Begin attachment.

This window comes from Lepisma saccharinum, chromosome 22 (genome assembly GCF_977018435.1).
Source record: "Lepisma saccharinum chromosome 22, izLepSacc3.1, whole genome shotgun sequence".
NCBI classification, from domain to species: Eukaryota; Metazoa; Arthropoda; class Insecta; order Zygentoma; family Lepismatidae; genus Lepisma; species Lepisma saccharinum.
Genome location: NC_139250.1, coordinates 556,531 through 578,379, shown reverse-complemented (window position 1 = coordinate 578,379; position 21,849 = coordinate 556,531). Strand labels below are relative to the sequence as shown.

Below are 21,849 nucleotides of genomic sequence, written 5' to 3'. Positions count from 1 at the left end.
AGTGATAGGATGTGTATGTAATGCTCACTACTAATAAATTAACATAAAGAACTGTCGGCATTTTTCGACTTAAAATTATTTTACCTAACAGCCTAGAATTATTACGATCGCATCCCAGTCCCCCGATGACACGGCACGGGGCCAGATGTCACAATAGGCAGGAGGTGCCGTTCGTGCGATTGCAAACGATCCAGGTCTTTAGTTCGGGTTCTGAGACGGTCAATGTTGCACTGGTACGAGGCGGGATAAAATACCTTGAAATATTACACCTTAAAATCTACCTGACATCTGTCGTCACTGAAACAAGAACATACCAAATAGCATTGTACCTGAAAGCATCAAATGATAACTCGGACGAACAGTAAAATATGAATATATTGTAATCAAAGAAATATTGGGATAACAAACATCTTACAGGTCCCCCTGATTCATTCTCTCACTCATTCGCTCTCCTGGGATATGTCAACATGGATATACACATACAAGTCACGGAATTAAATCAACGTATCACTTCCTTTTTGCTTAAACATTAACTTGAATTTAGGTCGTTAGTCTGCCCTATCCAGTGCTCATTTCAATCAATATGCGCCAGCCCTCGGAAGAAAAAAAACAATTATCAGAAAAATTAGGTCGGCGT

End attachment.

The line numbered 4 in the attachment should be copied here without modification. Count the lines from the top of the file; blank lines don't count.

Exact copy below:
Genome location: NC_139250.1, coordinates 556,531 through 578,379, shown reverse-complemented (window position 1 = coordinate 578,379; position 21,849 = coordinate 556,531). Strand labels below are relative to the sequence as shown.